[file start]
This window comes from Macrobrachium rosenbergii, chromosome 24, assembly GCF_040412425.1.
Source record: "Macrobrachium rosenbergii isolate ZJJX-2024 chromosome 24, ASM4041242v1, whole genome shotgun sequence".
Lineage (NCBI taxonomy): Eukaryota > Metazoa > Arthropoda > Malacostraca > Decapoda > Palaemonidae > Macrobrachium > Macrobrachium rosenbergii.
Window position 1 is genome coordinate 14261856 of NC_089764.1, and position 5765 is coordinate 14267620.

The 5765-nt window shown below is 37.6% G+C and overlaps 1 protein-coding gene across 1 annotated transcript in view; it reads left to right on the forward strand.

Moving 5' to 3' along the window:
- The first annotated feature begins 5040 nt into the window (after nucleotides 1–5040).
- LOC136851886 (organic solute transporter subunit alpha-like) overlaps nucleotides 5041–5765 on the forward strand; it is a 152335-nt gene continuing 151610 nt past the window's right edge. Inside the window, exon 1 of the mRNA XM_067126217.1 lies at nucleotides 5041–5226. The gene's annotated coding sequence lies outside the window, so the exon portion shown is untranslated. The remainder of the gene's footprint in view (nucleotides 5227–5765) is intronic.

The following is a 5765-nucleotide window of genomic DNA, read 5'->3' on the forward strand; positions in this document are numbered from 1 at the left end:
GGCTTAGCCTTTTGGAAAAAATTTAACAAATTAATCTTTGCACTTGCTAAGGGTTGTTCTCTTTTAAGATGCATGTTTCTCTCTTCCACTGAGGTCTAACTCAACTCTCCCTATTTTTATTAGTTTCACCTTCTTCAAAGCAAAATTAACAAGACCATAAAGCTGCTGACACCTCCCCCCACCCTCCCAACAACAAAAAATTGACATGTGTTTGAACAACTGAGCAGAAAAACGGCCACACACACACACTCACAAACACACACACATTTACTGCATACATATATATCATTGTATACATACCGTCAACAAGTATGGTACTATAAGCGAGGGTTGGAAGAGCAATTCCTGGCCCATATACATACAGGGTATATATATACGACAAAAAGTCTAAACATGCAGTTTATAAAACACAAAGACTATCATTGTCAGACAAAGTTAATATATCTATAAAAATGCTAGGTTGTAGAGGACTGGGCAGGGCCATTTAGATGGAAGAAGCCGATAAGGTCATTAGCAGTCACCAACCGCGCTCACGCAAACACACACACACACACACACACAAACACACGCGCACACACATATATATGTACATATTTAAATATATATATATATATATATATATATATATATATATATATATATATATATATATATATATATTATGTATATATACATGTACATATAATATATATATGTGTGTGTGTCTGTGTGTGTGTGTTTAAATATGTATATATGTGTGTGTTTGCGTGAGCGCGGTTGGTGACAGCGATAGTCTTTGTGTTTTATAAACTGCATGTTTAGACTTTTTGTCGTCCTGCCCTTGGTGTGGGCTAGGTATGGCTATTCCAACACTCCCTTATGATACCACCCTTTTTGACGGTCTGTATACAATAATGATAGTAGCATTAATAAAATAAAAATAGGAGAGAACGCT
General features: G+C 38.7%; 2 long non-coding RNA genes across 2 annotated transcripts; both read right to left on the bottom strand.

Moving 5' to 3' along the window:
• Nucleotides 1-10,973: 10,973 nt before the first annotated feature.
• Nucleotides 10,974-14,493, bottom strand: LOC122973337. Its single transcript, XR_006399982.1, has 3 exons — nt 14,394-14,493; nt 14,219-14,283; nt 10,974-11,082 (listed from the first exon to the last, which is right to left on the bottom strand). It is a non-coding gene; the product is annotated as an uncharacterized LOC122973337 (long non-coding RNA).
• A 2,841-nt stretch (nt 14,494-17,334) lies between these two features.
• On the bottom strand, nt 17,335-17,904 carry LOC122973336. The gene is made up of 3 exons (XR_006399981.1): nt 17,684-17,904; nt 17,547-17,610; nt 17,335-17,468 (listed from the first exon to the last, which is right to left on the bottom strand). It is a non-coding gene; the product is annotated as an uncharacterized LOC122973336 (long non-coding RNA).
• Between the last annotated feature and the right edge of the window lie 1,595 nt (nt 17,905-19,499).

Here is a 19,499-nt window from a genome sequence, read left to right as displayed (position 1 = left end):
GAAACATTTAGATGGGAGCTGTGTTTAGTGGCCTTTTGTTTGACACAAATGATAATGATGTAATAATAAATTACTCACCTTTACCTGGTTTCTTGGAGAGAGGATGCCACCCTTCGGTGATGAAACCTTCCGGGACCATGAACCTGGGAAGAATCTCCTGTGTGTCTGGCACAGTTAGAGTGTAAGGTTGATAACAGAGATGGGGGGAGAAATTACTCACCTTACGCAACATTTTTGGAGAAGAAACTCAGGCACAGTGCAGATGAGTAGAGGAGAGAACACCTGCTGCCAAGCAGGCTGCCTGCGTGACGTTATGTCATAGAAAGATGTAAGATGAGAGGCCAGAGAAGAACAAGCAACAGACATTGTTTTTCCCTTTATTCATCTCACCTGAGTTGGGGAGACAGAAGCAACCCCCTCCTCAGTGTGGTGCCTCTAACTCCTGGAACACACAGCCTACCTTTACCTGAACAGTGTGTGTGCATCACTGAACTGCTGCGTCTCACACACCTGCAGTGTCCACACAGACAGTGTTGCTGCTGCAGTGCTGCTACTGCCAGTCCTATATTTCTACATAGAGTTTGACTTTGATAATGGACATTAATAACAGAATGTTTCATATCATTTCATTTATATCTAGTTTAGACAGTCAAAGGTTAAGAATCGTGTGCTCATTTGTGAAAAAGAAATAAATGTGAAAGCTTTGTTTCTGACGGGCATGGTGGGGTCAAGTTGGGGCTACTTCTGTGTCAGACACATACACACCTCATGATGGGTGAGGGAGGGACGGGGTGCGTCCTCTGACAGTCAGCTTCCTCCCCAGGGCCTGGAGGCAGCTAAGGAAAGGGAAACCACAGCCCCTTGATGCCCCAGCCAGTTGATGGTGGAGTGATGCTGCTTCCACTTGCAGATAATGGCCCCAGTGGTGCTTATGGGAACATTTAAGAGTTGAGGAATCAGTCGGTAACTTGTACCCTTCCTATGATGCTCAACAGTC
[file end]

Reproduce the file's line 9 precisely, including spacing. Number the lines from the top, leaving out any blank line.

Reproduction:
The following is a 5765-nucleotide window of genomic DNA, read 5'->3' on the forward strand; positions in this document are numbered from 1 at the left end: